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Up Close and Far Away

  • Time Length
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    1-2 hours

  • Mess Level
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    A Little Messy

  • Cost

    Materials or Fees

  • Difficulty
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    easy

Perspective:

  1. the angle or direction in which a person looks at an object.

2 : point of view.

Question and Wonder:

  • How close do you have to get to something before you can’t tell what it is?
  • How far away until you can’t see an object?
  • What is perspective?
  • Why do things look smaller when they are far away and bigger when they are close?
  • Have you ever heard a plane, but couldn’t see it? Why do you think that is?

Grab some small items from your house or outside that have different textures like towels or sponges, rocks and leaves. Lay them out on the ground or a table and stand a few feet away. Keep moving away until you can’t see them anymore.

Now get closer and closer and closer until your nose is right on top of them.

Try this with something large like a tree or car or your house.

Imagine and Design:

  • How far away do you think you will have to get before you can’t see the texture? The color? The shape?
  • How do you think your perspective is changing?
  • What else can you do to change your perspective? Lie down? Stand on a chair? Close one eye?
  • Are there things you can use to help you see things close up or far away? What are they?
  • How does sound help you tell how close an object is?

Test and Discuss:

  • What did you notice about how your perspective changed with distance? Angle? Height?
  • What details could you see close up that disappeared when far away?
  • What other ways can you test perspective?

You can make your own magnifying glass and binoculars. Here’s how:

Magnifier:

Draw a circle on the curved part of the 2-liter bottle. Cut out the circle. Put a little water in it and hover it over an object you want to get a closer look at.

Fill the jar with water and look through it at something you want to examine.

Binoculars:

Cover the toilet paper rolls with construction paper and decorate. Hold them side by side and tape them together. Attach the string (if using) to hang around your neck.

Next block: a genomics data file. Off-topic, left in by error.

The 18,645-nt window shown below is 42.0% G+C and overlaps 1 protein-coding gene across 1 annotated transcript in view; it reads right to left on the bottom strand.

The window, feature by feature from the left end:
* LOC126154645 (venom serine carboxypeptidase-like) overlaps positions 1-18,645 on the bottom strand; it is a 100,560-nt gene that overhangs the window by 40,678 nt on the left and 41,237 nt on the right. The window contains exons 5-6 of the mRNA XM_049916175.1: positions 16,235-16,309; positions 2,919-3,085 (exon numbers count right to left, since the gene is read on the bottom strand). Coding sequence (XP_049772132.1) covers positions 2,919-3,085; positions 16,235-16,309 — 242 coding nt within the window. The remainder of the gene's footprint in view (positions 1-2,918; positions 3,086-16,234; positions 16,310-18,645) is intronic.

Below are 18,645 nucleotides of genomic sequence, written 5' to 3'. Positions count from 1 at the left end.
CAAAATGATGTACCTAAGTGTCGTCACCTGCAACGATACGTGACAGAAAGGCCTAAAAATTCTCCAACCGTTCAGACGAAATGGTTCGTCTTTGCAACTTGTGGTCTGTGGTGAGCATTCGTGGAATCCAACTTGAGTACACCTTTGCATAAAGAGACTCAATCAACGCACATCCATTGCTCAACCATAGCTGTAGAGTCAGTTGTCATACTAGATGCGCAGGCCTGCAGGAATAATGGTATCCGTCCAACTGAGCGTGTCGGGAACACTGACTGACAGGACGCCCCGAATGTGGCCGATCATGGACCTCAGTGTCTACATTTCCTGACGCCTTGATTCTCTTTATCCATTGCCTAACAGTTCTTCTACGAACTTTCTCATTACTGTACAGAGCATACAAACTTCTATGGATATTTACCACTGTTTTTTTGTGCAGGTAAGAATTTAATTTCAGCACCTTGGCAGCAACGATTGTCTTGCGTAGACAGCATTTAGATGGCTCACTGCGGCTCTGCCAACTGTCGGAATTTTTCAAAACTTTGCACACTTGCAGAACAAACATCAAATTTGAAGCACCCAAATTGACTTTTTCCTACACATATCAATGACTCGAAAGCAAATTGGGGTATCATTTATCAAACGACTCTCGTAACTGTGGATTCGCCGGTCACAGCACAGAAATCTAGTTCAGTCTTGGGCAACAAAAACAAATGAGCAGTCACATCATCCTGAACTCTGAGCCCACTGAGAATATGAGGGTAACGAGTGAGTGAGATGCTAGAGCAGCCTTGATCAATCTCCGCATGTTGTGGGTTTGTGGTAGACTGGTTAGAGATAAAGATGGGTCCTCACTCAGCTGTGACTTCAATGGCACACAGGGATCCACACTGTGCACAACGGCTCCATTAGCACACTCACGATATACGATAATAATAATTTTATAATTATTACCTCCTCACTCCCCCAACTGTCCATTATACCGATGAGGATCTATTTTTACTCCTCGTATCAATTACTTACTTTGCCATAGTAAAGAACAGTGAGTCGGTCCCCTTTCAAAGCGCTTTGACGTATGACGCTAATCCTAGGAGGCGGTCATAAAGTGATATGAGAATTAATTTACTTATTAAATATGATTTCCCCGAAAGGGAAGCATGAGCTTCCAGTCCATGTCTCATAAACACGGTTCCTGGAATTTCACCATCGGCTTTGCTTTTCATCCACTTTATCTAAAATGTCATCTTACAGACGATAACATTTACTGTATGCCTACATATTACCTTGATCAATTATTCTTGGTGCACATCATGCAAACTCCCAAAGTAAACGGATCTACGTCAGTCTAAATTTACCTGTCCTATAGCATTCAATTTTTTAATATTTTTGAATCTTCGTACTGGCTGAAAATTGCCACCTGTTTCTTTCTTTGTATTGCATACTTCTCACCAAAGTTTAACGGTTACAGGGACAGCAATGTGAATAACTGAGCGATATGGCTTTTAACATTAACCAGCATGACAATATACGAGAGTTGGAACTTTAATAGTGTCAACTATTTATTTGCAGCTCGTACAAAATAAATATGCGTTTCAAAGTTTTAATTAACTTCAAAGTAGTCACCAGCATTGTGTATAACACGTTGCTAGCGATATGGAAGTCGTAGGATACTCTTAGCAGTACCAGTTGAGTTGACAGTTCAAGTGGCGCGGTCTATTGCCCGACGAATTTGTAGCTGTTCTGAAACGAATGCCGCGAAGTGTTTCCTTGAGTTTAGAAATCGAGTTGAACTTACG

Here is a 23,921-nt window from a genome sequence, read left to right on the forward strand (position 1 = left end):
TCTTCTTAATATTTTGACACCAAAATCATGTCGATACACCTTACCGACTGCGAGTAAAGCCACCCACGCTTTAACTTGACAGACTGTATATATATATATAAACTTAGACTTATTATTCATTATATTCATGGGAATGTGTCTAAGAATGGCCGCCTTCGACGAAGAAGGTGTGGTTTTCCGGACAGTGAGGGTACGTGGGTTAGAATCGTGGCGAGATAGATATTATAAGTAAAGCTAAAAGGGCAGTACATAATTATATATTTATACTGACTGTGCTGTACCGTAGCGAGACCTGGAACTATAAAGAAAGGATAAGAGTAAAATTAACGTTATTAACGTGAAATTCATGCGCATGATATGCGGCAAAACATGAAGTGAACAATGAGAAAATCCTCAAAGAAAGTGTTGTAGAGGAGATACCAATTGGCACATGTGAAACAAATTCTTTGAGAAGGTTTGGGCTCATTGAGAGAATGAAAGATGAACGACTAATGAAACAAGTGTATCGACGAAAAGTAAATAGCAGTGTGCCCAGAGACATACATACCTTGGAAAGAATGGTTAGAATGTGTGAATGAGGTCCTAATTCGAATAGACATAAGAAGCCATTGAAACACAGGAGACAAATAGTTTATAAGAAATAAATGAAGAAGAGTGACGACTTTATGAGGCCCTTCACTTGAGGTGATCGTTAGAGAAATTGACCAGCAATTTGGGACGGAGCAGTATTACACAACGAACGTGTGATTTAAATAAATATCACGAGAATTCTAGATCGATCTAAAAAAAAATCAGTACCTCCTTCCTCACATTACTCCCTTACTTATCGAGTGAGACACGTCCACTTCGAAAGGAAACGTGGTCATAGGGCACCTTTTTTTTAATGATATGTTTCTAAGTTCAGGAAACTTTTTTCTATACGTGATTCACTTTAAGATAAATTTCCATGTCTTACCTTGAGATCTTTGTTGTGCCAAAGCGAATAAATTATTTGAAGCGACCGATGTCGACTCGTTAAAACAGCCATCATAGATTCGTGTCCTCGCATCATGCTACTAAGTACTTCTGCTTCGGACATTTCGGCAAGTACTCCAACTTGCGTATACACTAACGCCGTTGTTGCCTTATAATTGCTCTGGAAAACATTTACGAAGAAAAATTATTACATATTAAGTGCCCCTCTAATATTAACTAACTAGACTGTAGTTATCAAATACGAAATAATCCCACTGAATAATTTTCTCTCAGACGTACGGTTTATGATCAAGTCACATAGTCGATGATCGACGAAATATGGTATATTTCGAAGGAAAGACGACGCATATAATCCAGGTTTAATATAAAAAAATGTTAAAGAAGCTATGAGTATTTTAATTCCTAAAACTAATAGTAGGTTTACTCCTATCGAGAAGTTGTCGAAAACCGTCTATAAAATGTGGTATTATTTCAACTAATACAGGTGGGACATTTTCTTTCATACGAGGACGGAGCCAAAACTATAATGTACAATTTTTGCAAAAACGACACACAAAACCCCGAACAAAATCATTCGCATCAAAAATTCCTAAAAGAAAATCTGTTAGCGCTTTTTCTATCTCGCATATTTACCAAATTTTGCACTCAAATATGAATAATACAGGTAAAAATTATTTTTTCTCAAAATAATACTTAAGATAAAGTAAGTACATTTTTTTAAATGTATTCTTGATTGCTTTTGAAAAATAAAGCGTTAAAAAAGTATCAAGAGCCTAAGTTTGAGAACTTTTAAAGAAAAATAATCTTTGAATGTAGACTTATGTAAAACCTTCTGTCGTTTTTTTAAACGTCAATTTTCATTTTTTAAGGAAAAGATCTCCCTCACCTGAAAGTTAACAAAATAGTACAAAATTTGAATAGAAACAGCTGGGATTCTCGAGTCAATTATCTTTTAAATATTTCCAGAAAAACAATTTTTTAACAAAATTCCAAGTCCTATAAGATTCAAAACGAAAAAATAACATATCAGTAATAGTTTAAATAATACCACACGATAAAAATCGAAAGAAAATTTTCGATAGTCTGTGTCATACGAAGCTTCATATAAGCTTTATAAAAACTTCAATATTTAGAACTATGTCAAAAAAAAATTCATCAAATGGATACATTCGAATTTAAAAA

• When you use a magnifying glass or binoculars, how does that change your perspective?
  • What more can you see? Why?
  • How do these objects help you to focus?

Extension Activity:

Perspective can also mean: a  particular attitude toward or way of regarding something; a point of view.

We all have different points of view. For example, I like fall because I love the cooler weather. From my perspective, a perfect day is about 55 degrees outside. My daughter, on the other hand really likes snow. She likes it cold! From her perspective, the perfect day is about 30 degrees. Neither of us is wrong, we just have different taste and points of view or perspective.

Learning to understand different perspectives and to try to see things the way someone else sees them is the beginning of empathy.

Here’s a link to a simple activity to get you started on Perspective Taking: https://www.andnextcomesl.com/2019/05/perspective-taking-activity.html

Did you know:

Children under 12 do not process sensory input the same way adults do. A child’s sensory input is not fully integrated and they often make judgments based on the first visual cue they receive. While adults combine different kinds of visual information into a single unified estimate.

While doing these experiments, your child’s answers may be very different from yours and that’s okay. Talk about what you are seeing vs what they are seeing. Share your “perspectives”.

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